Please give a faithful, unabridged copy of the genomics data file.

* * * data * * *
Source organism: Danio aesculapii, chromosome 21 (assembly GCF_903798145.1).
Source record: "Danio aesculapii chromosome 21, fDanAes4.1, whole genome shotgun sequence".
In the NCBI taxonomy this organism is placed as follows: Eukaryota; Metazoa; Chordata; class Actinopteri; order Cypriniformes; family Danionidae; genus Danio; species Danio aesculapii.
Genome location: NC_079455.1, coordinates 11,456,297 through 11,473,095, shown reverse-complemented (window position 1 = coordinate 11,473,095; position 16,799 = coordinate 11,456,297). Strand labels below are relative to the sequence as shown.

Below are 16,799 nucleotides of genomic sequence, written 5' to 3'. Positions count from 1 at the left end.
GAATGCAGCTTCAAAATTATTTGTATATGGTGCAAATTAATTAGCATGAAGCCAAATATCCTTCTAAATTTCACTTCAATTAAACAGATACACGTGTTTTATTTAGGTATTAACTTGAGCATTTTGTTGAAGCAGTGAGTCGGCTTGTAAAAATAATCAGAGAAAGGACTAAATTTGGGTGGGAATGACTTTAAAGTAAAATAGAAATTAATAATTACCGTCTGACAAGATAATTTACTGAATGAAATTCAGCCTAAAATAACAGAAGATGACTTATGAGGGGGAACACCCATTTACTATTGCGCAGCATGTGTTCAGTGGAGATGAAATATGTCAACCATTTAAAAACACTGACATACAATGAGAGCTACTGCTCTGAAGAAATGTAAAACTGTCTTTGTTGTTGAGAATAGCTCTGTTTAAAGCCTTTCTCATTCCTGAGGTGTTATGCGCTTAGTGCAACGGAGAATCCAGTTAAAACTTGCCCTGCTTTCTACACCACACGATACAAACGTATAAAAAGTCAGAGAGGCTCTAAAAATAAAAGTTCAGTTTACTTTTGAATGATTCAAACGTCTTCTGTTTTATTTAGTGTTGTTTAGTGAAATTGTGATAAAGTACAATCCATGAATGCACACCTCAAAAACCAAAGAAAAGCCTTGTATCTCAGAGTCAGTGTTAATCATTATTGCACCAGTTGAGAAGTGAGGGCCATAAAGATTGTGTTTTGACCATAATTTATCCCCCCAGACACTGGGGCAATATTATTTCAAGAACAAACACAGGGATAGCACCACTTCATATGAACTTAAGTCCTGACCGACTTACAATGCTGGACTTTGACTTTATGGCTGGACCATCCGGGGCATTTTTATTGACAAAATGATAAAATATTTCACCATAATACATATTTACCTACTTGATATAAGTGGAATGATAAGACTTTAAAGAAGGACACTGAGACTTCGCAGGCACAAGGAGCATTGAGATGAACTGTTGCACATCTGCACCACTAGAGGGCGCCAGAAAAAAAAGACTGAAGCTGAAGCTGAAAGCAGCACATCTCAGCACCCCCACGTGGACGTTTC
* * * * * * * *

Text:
Source organism: Danio aesculapii, chromosome 21 (assembly GCF_903798145.1).
Source record: "Danio aesculapii chromosome 21, fDanAes4.1, whole genome shotgun sequence".
In the NCBI taxonomy this organism is placed as follows: Eukaryota; Metazoa; Chordata; class Actinopteri; order Cypriniformes; family Danionidae; genus Danio; species Danio aesculapii.
Genome location: NC_079455.1, coordinates 11,456,297 through 11,473,095, shown reverse-complemented (window position 1 = coordinate 11,473,095; position 16,799 = coordinate 11,456,297). Strand labels below are relative to the sequence as shown.

Below are 16,799 nucleotides of genomic sequence, written 5' to 3'. Positions count from 1 at the left end.
GAATGCAGCTTCAAAATTATTTGTATATGGTGCAAATTAATTAGCATGAAGCCAAATATCCTTCTAAATTTCACTTCAATTAAACAGATACACGTGTTTTATTTAGGTATTAACTTGAGCATTTTGTTGAAGCAGTGAGTCGGCTTGTAAAAATAATCAGAGAAAGGACTAAATTTGGGTGGGAATGACTTTAAAGTAAAATAGAAATTAATAATTACCGTCTGACAAGATAATTTACTGAATGAAATTCAGCCTAAAATAACAGAAGATGACTTATGAGGGGGAACACCCATTTACTATTGCGCAGCATGTGTTCAGTGGAGATGAAATATGTCAACCATTTAAAAACACTGACATACAATGAGAGCTACTGCTCTGAAGAAATGTAAAACTGTCTTTGTTGTTGAGAATAGCTCTGTTTAAAGCCTTTCTCATTCCTGAGGTGTTATGCGCTTAGTGCAACGGAGAATCCAGTTAAAACTTGCCCTGCTTTCTACACCACACGATACAAACGTATAAAAAGTCAGAGAGGCTCTAAAAATAAAAGTTCAGTTTACTTTTGAATGATTCAAACGTCTTCTGTTTTATTTAGTGTTGTTTAGTGAAATTGTGATAAAGTACAATCCATGAATGCACACCTCAAAAACCAAAGAAAAGCCTTGTATCTCAGAGTCAGTGTTAATCATTATTGCACCAGTTGAGAAGTGAGGGCCATAAAGATTGTGTTTTGACCATAATTTATCCCCCCAGACACTGGGGCAATATTATTTCAAGAACAAACACAGGGATAGCACCACTTCATATGAACTTAAGTCCTGACCGACTTACAATGCTGGACTTTGACTTTATGGCTGGACCATCCGGGGCATTTTTATTGACAAAATGATAAAATATTTCACCATAATACATATTTACCTACTTGATATAAGTGGAATGATAAGACTTTAAAGAAGGACACTGAGACTTCGCAGGCACAAGGAGCATTGAGATGAACTGTTGCACATCTGCACCACTAGAGGGCGCCAGAAAAAAAAGACTGAAGCTGAAGCTGAAAGCAGCACATCTCAGCACCCCCACGTGGACGTTTC